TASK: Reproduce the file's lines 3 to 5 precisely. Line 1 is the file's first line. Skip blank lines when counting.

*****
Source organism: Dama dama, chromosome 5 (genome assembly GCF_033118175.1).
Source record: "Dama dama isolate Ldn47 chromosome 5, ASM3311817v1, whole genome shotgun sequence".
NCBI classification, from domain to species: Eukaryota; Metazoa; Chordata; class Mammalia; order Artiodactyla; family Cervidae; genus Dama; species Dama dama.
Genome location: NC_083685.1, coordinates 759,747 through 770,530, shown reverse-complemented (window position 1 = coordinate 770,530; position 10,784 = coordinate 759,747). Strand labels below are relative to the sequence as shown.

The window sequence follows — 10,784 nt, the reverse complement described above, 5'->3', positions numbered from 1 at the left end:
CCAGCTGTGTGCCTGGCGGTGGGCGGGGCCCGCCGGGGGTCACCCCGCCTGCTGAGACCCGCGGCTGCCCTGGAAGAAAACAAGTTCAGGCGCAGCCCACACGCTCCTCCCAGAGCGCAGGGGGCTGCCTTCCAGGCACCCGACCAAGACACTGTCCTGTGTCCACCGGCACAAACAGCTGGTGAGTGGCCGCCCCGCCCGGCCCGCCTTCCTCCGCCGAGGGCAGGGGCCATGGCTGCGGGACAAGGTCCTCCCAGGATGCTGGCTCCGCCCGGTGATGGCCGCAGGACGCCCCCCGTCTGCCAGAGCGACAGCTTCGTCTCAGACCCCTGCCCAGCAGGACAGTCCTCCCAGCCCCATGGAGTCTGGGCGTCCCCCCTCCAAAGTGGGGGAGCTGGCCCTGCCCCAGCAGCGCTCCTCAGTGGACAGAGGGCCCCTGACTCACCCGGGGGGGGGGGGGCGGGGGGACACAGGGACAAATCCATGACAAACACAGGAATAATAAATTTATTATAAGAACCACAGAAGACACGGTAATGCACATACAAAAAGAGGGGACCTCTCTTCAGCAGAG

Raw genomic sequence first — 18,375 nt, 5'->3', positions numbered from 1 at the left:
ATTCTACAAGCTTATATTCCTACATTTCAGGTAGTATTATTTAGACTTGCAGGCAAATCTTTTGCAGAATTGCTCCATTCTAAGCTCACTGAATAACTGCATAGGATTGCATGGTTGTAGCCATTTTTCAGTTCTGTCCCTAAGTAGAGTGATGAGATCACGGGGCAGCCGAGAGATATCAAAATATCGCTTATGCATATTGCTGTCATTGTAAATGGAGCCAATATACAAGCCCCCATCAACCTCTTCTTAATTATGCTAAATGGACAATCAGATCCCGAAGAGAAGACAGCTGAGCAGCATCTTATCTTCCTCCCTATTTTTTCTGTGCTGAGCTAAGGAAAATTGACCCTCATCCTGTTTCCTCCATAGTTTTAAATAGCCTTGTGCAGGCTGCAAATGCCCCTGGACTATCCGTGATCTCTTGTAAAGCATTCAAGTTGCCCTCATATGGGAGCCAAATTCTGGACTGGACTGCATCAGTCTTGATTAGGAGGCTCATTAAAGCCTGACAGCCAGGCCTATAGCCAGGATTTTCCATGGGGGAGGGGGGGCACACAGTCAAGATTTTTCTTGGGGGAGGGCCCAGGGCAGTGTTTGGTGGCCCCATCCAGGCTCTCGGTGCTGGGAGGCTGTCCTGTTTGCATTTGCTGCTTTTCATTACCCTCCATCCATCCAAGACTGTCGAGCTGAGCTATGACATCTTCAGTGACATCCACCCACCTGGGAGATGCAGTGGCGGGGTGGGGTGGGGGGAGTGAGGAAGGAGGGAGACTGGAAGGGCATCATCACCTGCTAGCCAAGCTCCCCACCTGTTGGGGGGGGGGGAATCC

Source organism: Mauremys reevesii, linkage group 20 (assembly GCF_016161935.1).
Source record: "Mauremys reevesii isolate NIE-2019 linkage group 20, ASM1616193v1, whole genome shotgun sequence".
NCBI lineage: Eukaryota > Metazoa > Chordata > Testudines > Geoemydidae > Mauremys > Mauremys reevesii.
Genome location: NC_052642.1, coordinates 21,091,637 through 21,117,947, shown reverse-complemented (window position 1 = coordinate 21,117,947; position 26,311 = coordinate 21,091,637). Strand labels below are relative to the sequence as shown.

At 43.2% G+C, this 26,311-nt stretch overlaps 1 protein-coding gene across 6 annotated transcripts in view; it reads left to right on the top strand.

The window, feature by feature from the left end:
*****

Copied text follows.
NCBI classification, from domain to species: Eukaryota; Metazoa; Chordata; class Mammalia; order Artiodactyla; family Cervidae; genus Dama; species Dama dama.
Genome location: NC_083685.1, coordinates 759,747 through 770,530, shown reverse-complemented (window position 1 = coordinate 770,530; position 10,784 = coordinate 759,747). Strand labels below are relative to the sequence as shown.

The window sequence follows — 10,784 nt, the reverse complement described above, 5'->3', positions numbered from 1 at the left end: